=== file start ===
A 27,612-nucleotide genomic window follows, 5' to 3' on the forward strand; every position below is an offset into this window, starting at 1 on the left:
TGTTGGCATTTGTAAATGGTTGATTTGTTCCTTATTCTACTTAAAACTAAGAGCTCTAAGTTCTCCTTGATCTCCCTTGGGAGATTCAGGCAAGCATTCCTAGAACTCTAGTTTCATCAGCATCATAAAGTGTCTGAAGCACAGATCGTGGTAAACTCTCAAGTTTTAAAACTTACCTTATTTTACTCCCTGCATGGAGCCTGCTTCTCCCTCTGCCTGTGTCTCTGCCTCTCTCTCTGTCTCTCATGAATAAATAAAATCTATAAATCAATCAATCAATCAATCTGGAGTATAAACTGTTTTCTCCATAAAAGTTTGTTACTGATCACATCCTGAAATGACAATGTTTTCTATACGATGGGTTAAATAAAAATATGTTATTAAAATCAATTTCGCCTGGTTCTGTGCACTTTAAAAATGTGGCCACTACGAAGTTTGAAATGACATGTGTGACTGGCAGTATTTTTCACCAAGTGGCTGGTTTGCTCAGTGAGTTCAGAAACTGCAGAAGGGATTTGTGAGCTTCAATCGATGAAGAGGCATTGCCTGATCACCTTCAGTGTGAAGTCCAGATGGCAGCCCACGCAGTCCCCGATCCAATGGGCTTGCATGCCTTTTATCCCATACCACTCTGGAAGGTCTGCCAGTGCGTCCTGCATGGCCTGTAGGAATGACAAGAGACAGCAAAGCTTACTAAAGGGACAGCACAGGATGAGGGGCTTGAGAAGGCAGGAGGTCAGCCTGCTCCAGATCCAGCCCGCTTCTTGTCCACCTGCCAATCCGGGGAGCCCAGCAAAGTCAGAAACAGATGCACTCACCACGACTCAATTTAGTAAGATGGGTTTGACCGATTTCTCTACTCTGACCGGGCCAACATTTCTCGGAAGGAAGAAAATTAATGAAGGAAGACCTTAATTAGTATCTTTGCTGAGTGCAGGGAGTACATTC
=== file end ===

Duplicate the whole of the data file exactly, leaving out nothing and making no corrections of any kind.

A 27,612-nucleotide genomic window follows, 5' to 3' on the forward strand; every position below is an offset into this window, starting at 1 on the left:
TGTTGGCATTTGTAAATGGTTGATTTGTTCCTTATTCTACTTAAAACTAAGAGCTCTAAGTTCTCCTTGATCTCCCTTGGGAGATTCAGGCAAGCATTCCTAGAACTCTAGTTTCATCAGCATCATAAAGTGTCTGAAGCACAGATCGTGGTAAACTCTCAAGTTTTAAAACTTACCTTATTTTACTCCCTGCATGGAGCCTGCTTCTCCCTCTGCCTGTGTCTCTGCCTCTCTCTCTGTCTCTCATGAATAAATAAAATCTATAAATCAATCAATCAATCAATCTGGAGTATAAACTGTTTTCTCCATAAAAGTTTGTTACTGATCACATCCTGAAATGACAATGTTTTCTATACGATGGGTTAAATAAAAATATGTTATTAAAATCAATTTCGCCTGGTTCTGTGCACTTTAAAAATGTGGCCACTACGAAGTTTGAAATGACATGTGTGACTGGCAGTATTTTTCACCAAGTGGCTGGTTTGCTCAGTGAGTTCAGAAACTGCAGAAGGGATTTGTGAGCTTCAATCGATGAAGAGGCATTGCCTGATCACCTTCAGTGTGAAGTCCAGATGGCAGCCCACGCAGTCCCCGATCCAATGGGCTTGCATGCCTTTTATCCCATACCACTCTGGAAGGTCTGCCAGTGCGTCCTGCATGGCCTGTAGGAATGACAAGAGACAGCAAAGCTTACTAAAGGGACAGCACAGGATGAGGGGCTTGAGAAGGCAGGAGGTCAGCCTGCTCCAGATCCAGCCCGCTTCTTGTCCACCTGCCAATCCGGGGAGCCCAGCAAAGTCAGAAACAGATGCACTCACCACGACTCAATTTAGTAAGATGGGTTTGACCGATTTCTCTACTCTGACCGGGCCAACATTTCTCGGAAGGAAGAAAATTAATGAAGGAAGACCTTAATTAGTATCTTTGCTGAGTGCAGGGAGTACATTC